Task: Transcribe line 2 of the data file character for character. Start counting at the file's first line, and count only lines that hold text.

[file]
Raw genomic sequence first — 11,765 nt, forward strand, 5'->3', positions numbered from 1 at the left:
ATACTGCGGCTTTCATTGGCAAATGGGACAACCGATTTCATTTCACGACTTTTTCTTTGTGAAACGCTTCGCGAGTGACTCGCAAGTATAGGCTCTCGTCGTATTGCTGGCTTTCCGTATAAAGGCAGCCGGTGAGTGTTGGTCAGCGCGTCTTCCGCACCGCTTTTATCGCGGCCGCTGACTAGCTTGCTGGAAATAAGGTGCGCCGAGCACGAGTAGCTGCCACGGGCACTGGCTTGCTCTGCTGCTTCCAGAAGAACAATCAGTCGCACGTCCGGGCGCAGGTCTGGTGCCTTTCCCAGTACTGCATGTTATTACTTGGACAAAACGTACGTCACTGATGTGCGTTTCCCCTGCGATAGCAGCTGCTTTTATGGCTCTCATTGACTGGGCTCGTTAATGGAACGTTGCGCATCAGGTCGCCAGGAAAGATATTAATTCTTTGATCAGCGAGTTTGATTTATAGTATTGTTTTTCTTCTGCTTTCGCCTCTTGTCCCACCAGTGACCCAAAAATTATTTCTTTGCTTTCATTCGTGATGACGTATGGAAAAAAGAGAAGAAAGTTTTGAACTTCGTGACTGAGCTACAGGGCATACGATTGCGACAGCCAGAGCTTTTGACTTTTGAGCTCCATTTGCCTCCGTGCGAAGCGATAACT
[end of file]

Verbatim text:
ATACTGCGGCTTTCATTGGCAAATGGGACAACCGATTTCATTTCACGACTTTTTCTTTGTGAAACGCTTCGCGAGTGACTCGCAAGTATAGGCTCTCGTCGTATTGCTGGCTTTCCGTATAAAGGCAGCCGGTGAGTGTTGGTCAGCGCGTCTTCCGCACCGCTTTTATCGCGGCCGCTGACTAGCTTGCTGGAAATAAGGTGCGCCGAGCACGAGTAGCTGCCACGGGCACTGGCTTGCTCTGCTGCTTCCAGAAGAACAATCAGTCGCACGTCCGGGCGCAGGTCTGGTGCCTTTCCCAGTACTGCATGTTATTACTTGGACAAAACGTACGTCACTGATGTGCGTTTCCCCTGCGATAGCAGCTGCTTTTATGGCTCTCATTGACTGGGCTCGTTAATGGAACGTTGCGCATCAGGTCGCCAGGAAAGATATTAATTCTTTGATCAGCGAGTTTGATTTATAGTATTGTTTTTCTTCTGCTTTCGCCTCTTGTCCCACCAGTGACCCAAAAATTATTTCTTTGCTTTCATTCGTGATGACGTATGGAAAAAAGAGAAGAAAGTTTTGAACTTCGTGACTGAGCTACAGGGCATACGATTGCGACAGCCAGAGCTTTTGACTTTTGAGCTCCATTTGCCTCCGTGCGAAGCGATAACT